The application serves roughly 2600 two and four year colleges, as well as various high schools who felt it necessary to have the resource available to their students. It is free to download, and all activity within the app remains completely anonymous.

Senior art displays in Fulton Hall gallery


Staff Writer

The 56th bi-annual Senior Art Exhibition, “Transcendence,” opened on Tuesday, April 4. Salisbury University’s graduating art students have their work on display in the Fulton Hall art gallery.

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Fulton Hall art gallery, photo by Franny Clark

Senior students worked together to plan and orchestrate two different shows. The Fine Arts show is open now until Saturday, April 22 and the Graphic Design show runs from May 1 to May 20. Each show has an awards reception where artists present their portfolios and interact with others in the industry.

Using their specific track, each student chose an overall theme for their work. Elizabeth Kauffman, professor of the Senior Exhibition course, notes that this show is looked forward to every year and is always changing with the different skills and techniques of each graduating class.

At this time, pieces in the gallery range between photographs, drawings, paintings, sculptures, mixed media and more. Students display their best work encompassing themes close to their heart, including photographs of nature, sculptures of animals, self-portraits, mystical creatures and character drawings.

Rachel Price, majoring in fine arts with a concentration in glass, created a series of three photographs that used steel, iron and glass on female bodies to depict body dysmorphia. Throughout her work, she wants to bring awareness to mental illnesses and show support to those who may be struggling with body image.

“I feel as though body dysmorphia is not as well-known and often overlooked, and it is not always tied with eating disorders—it can lead to them,” Price said. “I wanted my photographs to show the impossible beauty standards set by the media and how this leaves an unrealistic impression on girls at a very young age.”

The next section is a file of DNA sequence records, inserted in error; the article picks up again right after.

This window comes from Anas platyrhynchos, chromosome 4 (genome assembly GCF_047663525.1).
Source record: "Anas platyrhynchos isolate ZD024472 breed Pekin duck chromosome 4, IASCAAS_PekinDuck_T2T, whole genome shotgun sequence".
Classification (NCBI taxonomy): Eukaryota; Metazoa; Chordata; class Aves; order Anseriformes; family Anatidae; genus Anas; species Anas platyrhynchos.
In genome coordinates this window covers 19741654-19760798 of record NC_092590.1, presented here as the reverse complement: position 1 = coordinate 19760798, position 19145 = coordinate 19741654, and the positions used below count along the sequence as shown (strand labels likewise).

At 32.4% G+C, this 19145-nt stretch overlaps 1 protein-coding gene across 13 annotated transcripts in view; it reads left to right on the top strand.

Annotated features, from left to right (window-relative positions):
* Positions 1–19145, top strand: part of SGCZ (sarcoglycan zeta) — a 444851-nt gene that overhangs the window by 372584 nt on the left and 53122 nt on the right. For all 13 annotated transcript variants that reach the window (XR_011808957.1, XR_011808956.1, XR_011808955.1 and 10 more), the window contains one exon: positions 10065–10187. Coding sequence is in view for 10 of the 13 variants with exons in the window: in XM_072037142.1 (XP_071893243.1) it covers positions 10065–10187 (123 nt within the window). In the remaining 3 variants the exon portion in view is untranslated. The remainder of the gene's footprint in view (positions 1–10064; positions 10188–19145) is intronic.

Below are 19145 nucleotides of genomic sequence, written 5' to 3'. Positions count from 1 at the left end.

With the help of Rise Up Coffee on campus, Katherine Mellos, majoring in fine arts with a concentration in photography, used her love of coffee to create a series of photographs showing the process of producing coffee from start to finish. She shows the steps in coffee making by capturing moments of movement from the grinding of coffee beans to the pouring, serving and drinking of the beverage itself.

Another student, Chris Foreman, majoring in fine arts with a concentration in glass, created characters frozen in time influenced by pop art. Fusing together glass and steel, his work includes four figures on display in the gallery.

These are just a few of the many pieces featured in the “Transcendence” show. Students can stop by before April 22 to see these creative pieces for themselves, and visit May 1 through May 22 to see the Graphic Design show. The exhibit is housed in Fulton Hall 109 and is free to the public. The schedule can be found on the University’s website.